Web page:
Soapbox: How Stardew Valley Kept My Long-Distance Relationship Alive
Image: Nintendo Life

Soapbox features enable our individual writers and contributors to voice their opinions on hot topics and random stuff they've been chewing over. Today, Kevin remembers how Stardew Valley kept the spark alive and prepped him for living with his partner...

Relationships can be hard. And when you add in long distance, that difficulty curve can ramp up even higher.

My girlfriend Lima and I used to be in a long-distance relationship. Now we live together and are in a no-distance relationship. But up until that point, we would only be able to see each other for scheduled chunks of time every one or two months. Still, it wasn’t easy, but it was worth it. What really helped us though, was having something in common. And for us, we developed a mutual ritual of playing Stardew Valley together.

I tried playing Stardew Valley by myself around the time when it first came out on Switch in 2017. I grew up with Animal Crossing, and wanted to give this life sim a try – but it just didn’t click. I don’t know why, either. My friends seemed to love it, and the art style and gameplay seemed right up my alley. But after sitting down with it for various sessions, I eventually dropped it and moved on.

Stardew we have to?

Fast forward several years. One thing I am thankful for in my relationship is that video games are a bonding experience for both me and my partner. We grew up with games, love games, and often play games together. What’s particularly nice is that we didn’t play all the same games– so we frequently introduce each other to new ones. I got her to finally play through all of Super Mario Galaxy, and she gave me the courage to pick up Dark Souls again. Eventually, we beat Cuphead together during one of our extended visits, but when she flew back home, we needed something new to fill the void.

Lima had suggested that we start a farm together in Stardew Valley. I was open to the idea, but quickly remembered how that experience went when I tried it on my own. While somewhat hesitant, I agreed, but was pleasantly surprised to see that two players could play online together on the same farm at the same time. Thanks, ConcernedApe! You very well may have saved my relationship with that move.

And so began our life together on Texacago — a not-so-clever portmanteau of our separate locations of Texas and Chicago. But in wonderful Texacago, we lived together along with the likes of Shane, Linus, Harvey, and the gang.

Slowly but surely, the game took a hold on me. I figured out how to better farm crops, saw how much there was to explore in the caves, and got to experience the various backstories of Pelican Town’s residents. I was hooked. And it was the perfect substitution for distance when we could not be together physically.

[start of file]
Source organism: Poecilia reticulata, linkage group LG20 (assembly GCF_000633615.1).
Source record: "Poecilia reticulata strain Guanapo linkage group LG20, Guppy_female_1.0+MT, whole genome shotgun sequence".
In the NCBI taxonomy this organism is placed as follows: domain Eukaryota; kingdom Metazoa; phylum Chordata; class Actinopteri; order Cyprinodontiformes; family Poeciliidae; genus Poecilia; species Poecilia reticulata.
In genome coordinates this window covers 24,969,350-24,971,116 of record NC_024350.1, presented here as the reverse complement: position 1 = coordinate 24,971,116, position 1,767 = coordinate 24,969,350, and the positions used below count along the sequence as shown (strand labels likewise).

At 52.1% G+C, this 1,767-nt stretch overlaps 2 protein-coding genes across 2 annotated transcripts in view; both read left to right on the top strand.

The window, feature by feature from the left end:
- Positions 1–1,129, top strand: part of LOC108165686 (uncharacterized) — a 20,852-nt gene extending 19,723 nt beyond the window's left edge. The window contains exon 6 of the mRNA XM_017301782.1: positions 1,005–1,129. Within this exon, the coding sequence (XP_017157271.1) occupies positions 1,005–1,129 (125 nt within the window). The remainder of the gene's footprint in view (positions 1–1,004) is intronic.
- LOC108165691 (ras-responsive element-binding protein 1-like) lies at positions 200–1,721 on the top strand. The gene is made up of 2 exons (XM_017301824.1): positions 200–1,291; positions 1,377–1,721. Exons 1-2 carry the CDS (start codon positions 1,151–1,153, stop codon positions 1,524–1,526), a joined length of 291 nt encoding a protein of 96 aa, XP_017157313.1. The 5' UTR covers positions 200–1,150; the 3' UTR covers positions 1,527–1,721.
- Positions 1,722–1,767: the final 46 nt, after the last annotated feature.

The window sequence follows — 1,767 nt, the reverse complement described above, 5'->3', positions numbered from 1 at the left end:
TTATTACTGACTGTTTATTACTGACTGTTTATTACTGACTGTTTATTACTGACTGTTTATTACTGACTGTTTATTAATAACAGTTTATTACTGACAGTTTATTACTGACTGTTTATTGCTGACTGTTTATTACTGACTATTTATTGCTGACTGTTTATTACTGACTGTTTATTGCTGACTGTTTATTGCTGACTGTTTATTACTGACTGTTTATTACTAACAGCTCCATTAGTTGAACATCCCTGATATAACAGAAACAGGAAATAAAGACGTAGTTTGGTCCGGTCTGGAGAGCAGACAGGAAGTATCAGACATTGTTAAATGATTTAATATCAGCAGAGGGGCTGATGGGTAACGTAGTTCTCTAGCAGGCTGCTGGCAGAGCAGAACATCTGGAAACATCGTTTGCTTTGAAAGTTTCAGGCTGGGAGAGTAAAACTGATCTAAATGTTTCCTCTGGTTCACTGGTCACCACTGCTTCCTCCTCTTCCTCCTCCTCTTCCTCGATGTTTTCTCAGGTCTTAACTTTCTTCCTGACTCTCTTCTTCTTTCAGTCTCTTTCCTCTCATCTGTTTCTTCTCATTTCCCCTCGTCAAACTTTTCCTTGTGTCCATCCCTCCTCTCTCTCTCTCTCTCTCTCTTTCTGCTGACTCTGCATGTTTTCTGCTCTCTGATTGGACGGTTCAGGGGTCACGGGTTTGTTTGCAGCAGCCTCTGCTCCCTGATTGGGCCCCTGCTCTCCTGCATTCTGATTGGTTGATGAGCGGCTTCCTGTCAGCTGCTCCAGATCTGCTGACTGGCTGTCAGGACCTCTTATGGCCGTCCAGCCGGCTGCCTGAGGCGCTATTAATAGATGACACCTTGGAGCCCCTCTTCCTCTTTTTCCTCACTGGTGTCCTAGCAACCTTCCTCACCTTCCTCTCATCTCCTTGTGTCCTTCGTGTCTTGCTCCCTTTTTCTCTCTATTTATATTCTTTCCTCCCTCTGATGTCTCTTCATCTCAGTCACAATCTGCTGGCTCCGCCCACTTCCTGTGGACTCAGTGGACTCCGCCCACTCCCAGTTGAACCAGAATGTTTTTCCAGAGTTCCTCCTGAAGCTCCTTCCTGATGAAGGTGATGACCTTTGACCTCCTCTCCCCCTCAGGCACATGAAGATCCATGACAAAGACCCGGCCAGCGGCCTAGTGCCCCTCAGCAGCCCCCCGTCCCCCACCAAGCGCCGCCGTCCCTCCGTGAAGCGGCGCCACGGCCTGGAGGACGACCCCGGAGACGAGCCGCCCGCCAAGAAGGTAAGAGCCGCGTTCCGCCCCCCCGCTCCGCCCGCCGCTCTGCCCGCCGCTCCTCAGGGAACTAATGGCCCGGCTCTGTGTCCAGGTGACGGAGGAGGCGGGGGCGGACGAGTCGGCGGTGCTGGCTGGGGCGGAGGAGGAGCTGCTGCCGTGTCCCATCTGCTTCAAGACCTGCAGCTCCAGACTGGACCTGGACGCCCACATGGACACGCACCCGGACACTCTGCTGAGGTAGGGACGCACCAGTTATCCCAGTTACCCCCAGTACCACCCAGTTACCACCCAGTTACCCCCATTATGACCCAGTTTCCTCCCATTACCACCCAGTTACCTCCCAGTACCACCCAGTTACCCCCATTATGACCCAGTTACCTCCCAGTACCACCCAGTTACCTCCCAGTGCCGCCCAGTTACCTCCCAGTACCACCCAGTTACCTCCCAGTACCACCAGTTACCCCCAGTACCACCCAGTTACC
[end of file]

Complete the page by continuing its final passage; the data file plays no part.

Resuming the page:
Joint account

Soapbox: How Stardew Valley Kept My Long-Distance Relationship Alive
Image: Nintendo Life

Still though, farming together prepared me for living together in ways I quite frankly did not expect.

In Stardew Valley, you have the option to share finances with other players on your farm. I thought this would be smart, as we would one day live together 'IRL' and have to budget things accordingly. In general, it's sound advice not to hide big purchases from your partner, so when one of us would see the money counter suddenly click down, the other one would take note. “Hey, what was that?” Uh-oh, I forgot to tell her I was buying an extra pig. Well, I better catch some fish and make it up to her.

We divided up our chores and responsibilities equally on the farm. Some days she would focus on collecting items to fill out the community center, while I would be busy trying to catch a gold star super cucumber. Obviously this also helped us work together beyond our gaming sessions. Some days it’s laundry day and dishes day at the same time, but as we had learned, it helps to divide and conquer. Hey it’s not as glamorous as taking over your grandpa’s farm but it’s a living okay? It’s the little things that keep the spark alive.

We played through multiple year-cycles while living and farming together in Texacago, easily clocking in over 150 hours in co-op. Once we started to run out of content, it was hard not to feel a little bit sad, seeing the game that had helped maintain and strengthen our bond across the country start to dwindle in available experiences. We’d maximized our farm, made more money than we knew how to spend, and completed the extra content on Ginger Island.

Soapbox: How Stardew Valley Kept My Long-Distance Relationship Alive
Image: Nintendo Life

It’s nice to know it’s still there though, and that we can always visit back there together to look back on simpler times.

Overdew reunion

Not long after getting our fill of the game, we were finally able to close the physical distance.

Lima came to live with me in Chicago, and while our real-life shared-living experience may include far less mining for iridium ore, selling pumpkins at the Stardew Valley Fair, or making sure we’re home and in bed by 2am or else, we already had some level of experience maintaining a digital living place together, and sustaining a life in wonderful Stardew Valley.

Plus, we even got to cosplay as Emily and Shane at the local farmers market for Halloween, which is an awful lot like the Stardew Valley Fair when you think about it. So while the game may have ended, the experience lives on.

And hey, now we’re more than ready for some couch co-op in Haunted Chocolatier.

Soapbox: How Stardew Valley Kept My Long-Distance Relationship Alive
Image: Kevin Podas / Nintendo Life

Have you ever had a gaming experience turn into a memorable moment of a long-term romance? Let us know in the comments and share your stories!

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